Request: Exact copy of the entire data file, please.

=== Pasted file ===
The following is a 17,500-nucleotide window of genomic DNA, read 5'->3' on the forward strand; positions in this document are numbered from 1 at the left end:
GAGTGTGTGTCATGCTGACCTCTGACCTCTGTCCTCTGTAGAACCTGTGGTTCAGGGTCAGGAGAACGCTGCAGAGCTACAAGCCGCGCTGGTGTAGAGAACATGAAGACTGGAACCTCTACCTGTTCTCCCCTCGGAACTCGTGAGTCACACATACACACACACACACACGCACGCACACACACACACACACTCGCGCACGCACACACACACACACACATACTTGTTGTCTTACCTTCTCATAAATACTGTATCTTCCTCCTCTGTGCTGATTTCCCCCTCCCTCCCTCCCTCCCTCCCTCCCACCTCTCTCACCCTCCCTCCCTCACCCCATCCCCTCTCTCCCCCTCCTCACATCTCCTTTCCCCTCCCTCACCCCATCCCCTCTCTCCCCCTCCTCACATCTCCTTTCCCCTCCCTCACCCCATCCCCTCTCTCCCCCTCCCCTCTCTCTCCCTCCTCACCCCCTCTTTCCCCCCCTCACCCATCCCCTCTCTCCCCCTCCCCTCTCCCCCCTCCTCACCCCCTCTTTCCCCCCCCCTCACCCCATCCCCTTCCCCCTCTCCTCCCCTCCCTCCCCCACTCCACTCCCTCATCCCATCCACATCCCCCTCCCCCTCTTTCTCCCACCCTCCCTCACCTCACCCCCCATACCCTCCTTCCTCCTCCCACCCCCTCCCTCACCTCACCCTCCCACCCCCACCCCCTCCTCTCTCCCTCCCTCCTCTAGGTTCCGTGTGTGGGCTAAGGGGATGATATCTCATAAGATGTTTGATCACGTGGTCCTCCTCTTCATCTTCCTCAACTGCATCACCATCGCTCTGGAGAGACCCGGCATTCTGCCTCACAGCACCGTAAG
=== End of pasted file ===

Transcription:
The following is a 17,500-nucleotide window of genomic DNA, read 5'->3' on the forward strand; positions in this document are numbered from 1 at the left end:
GAGTGTGTGTCATGCTGACCTCTGACCTCTGTCCTCTGTAGAACCTGTGGTTCAGGGTCAGGAGAACGCTGCAGAGCTACAAGCCGCGCTGGTGTAGAGAACATGAAGACTGGAACCTCTACCTGTTCTCCCCTCGGAACTCGTGAGTCACACATACACACACACACACACGCACGCACACACACACACACACTCGCGCACGCACACACACACACACACATACTTGTTGTCTTACCTTCTCATAAATACTGTATCTTCCTCCTCTGTGCTGATTTCCCCCTCCCTCCCTCCCTCCCTCCCTCCCACCTCTCTCACCCTCCCTCCCTCACCCCATCCCCTCTCTCCCCCTCCTCACATCTCCTTTCCCCTCCCTCACCCCATCCCCTCTCTCCCCCTCCTCACATCTCCTTTCCCCTCCCTCACCCCATCCCCTCTCTCCCCCTCCCCTCTCTCTCCCTCCTCACCCCCTCTTTCCCCCCCTCACCCATCCCCTCTCTCCCCCTCCCCTCTCCCCCCTCCTCACCCCCTCTTTCCCCCCCCCTCACCCCATCCCCTTCCCCCTCTCCTCCCCTCCCTCCCCCACTCCACTCCCTCATCCCATCCACATCCCCCTCCCCCTCTTTCTCCCACCCTCCCTCACCTCACCCCCCATACCCTCCTTCCTCCTCCCACCCCCTCCCTCACCTCACCCTCCCACCCCCACCCCCTCCTCTCTCCCTCCCTCCTCTAGGTTCCGTGTGTGGGCTAAGGGGATGATATCTCATAAGATGTTTGATCACGTGGTCCTCCTCTTCATCTTCCTCAACTGCATCACCATCGCTCTGGAGAGACCCGGCATTCTGCCTCACAGCACCGTAAG